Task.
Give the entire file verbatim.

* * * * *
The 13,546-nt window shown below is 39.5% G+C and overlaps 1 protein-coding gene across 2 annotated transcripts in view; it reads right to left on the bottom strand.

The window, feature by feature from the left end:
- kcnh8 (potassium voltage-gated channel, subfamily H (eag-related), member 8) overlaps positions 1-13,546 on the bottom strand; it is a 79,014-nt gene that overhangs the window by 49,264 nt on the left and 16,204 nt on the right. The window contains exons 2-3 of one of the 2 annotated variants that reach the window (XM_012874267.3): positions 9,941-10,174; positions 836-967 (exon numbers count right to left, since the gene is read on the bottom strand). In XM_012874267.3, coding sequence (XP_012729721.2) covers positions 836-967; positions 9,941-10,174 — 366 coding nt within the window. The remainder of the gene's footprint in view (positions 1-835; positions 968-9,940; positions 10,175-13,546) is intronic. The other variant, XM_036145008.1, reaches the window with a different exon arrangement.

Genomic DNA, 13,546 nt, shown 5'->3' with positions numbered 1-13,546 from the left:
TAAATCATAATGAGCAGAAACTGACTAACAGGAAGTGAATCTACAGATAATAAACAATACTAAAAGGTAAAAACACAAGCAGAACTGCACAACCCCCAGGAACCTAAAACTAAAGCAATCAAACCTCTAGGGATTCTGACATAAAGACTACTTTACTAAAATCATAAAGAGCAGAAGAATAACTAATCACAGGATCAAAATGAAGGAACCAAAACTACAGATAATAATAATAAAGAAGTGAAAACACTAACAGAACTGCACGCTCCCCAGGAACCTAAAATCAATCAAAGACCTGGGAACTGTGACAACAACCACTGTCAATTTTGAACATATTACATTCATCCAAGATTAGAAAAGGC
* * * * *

The 13,546-nt window shown below is 39.5% G+C and overlaps 1 protein-coding gene across 2 annotated transcripts in view; it reads right to left on the bottom strand.

The window, feature by feature from the left end:
- kcnh8 (potassium voltage-gated channel, subfamily H (eag-related), member 8) overlaps positions 1-13,546 on the bottom strand; it is a 79,014-nt gene that overhangs the window by 49,264 nt on the left and 16,204 nt on the right. The window contains exons 2-3 of one of the 2 annotated variants that reach the window (XM_012874267.3): positions 9,941-10,174; positions 836-967 (exon numbers count right to left, since the gene is read on the bottom strand). In XM_012874267.3, coding sequence (XP_012729721.2) covers positions 836-967; positions 9,941-10,174 — 366 coding nt within the window. The remainder of the gene's footprint in view (positions 1-835; positions 968-9,940; positions 10,175-13,546) is intronic. The other variant, XM_036145008.1, reaches the window with a different exon arrangement.

Genomic DNA, 13,546 nt, shown 5'->3' with positions numbered 1-13,546 from the left:
TAAATCATAATGAGCAGAAACTGACTAACAGGAAGTGAATCTACAGATAATAAACAATACTAAAAGGTAAAAACACAAGCAGAACTGCACAACCCCCAGGAACCTAAAACTAAAGCAATCAAACCTCTAGGGATTCTGACATAAAGACTACTTTACTAAAATCATAAAGAGCAGAAGAATAACTAATCACAGGATCAAAATGAAGGAACCAAAACTACAGATAATAATAATAAAGAAGTGAAAACACTAACAGAACTGCACGCTCCCCAGGAACCTAAAATCAATCAAAGACCTGGGAACTGTGACAACAACCACTGTCAATTTTGAACATATTACATTCATCCAAGATTAGAAAAGGC